What, then, is the purpose of interfaith dialogue? It is twofold.
First, it is to understand that human life find its sense of meaningfulness in active relationships; to become friends with one another in ways that include, but also transcend, intellectual differences, whether contradictory or complementary. For us as Muslims and Christians, the very activity of becoming friends is, in its way, a sacred activity. The God in whom we both believe, the "God of Becoming and Relationship," to quote our friend Rabbi Bradley Artson, is more interested in our becoming friends than in our arriving at intellectual agreement. Intellectual agreement is in the interests of friendship and meaningful relationships, not the other way around.
Second, the purpose of dialogue is to contribute to the well-being of the world around us. We can enter into dialogue about core beliefs, to be sure, but we can also enter into it in light of beliefs about how to make the world a better place filled with what we call "ecological civilizations."
Influenced by the philosophies of Alfred North Whitehead and Muhammad Iqbal, we believe that, in our time, this well-being must include taking care of people and taking care of the earth, neither to the exclusion of the other. “Taking care of people” means building communities that are creative, compassionate, participatory, multi-cultural, and multi-faith, with special care for those who might otherwise be neglected: the very young, the very old, and those who feel marginalized. Such communities recognize, support, and empower what Iqbal calls the innate dignity of each and every human person. “Taking care of the earth” means making sure that space remains for other creatures (plants and animals) to flourish on their own, that the limits of the earth to absorb pollution and supply resources are respected, that that animals under human dominion are treated kindly, with respect to their subjectivity and conscious experience.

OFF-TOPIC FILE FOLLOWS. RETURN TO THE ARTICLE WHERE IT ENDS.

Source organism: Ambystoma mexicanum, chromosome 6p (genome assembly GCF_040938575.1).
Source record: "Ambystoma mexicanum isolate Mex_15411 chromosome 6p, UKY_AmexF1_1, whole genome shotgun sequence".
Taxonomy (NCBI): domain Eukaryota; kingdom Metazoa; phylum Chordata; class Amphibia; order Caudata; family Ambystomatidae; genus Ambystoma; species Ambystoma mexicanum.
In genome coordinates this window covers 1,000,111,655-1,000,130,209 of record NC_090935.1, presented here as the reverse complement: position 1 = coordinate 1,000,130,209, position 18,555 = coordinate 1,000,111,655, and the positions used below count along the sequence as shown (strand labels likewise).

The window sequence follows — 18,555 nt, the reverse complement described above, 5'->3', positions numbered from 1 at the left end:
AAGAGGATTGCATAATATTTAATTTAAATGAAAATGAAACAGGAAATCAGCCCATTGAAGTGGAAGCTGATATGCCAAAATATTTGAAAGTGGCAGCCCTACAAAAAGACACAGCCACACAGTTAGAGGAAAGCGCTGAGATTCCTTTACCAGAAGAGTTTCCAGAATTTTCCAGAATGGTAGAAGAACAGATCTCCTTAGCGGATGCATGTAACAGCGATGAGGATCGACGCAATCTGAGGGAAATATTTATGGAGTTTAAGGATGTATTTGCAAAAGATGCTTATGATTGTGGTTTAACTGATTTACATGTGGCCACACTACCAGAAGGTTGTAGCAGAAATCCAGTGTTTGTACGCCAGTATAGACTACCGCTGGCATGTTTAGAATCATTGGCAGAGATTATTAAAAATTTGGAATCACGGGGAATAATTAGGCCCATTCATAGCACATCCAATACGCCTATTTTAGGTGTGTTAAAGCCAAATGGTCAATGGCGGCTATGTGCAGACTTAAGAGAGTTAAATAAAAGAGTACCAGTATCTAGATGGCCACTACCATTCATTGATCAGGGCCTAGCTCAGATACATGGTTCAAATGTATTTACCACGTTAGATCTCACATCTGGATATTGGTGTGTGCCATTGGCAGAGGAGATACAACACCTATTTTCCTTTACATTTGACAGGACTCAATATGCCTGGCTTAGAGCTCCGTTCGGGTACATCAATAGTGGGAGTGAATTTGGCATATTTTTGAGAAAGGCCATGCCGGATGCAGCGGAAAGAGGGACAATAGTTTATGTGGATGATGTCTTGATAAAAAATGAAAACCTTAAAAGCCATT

Taking care of the earth also implies a recognition that we humans are small but included in a larger web of life, itself creative and evolving, and that this larger web is loved by an inclusive One whose horizons of care include the human and the more than human and whose very nature is compassion. From the vantage point of this inclusive compassion, the whole earth is sacred ground; the whole earth is a mosque or a church. Our vocation as human beings is to be vicegerents, to be stewards, who are friends of the earth and friends of one another.
This takes us back to the original question: Why might a Muslim and a Christian engage in dialogue? The dialogue itself builds healthy relationships, quite apart from pre-existing commonalities, and it is in the relationships that life, meaning and joy are found. There is something good and even holy about rational inquiry, critical discussion, especially when it includes a willingness to criticize one's own tradition, to be aware of our own cognitive blind spots. From our perspective, self-criticism is as important, sometimes much more important, than other-criticism, and self-criticism helps a people avoid traditionolatry, including religonolatry. One of the deepest problems in Islam and Christianity today is that too many Muslims and Christians worship "Islam" and "Christianity" more than they worship God. Islam becomes Islamism. Christianity become Christianism. Islamism and Christianism are sources of pain in the very heart of God. An antidote to both Islamism and Christianism is self-criticism. Thus we understand dialogue, including self-criticism, as sacred activities.
To sum things up, we believe we are beckoned by the very spirit of life within the universe to be friends with one another, friends with the vulnerable, friends with other creatures, friends with the earth. We are beckoned to exercise our creative and intellectual energies in this way, not for the sake of Islam and Christianity alone, but for the sake of life itself, which God so loves. Prophet Muhammad and Jesus, each in their way, pointed toward a befriending of the world, by keeping in check the unnecessary and rigid we-they categorizations, which, as our collective experience has shown, have generated much destruction in terms of wars, periodical pogroms of people, oppression based on racial distinctions, and destruction of bio-diversity. We seek, as their followers with agency of our own, to do the same; to honour God`s creation. In thought. In word. In deed.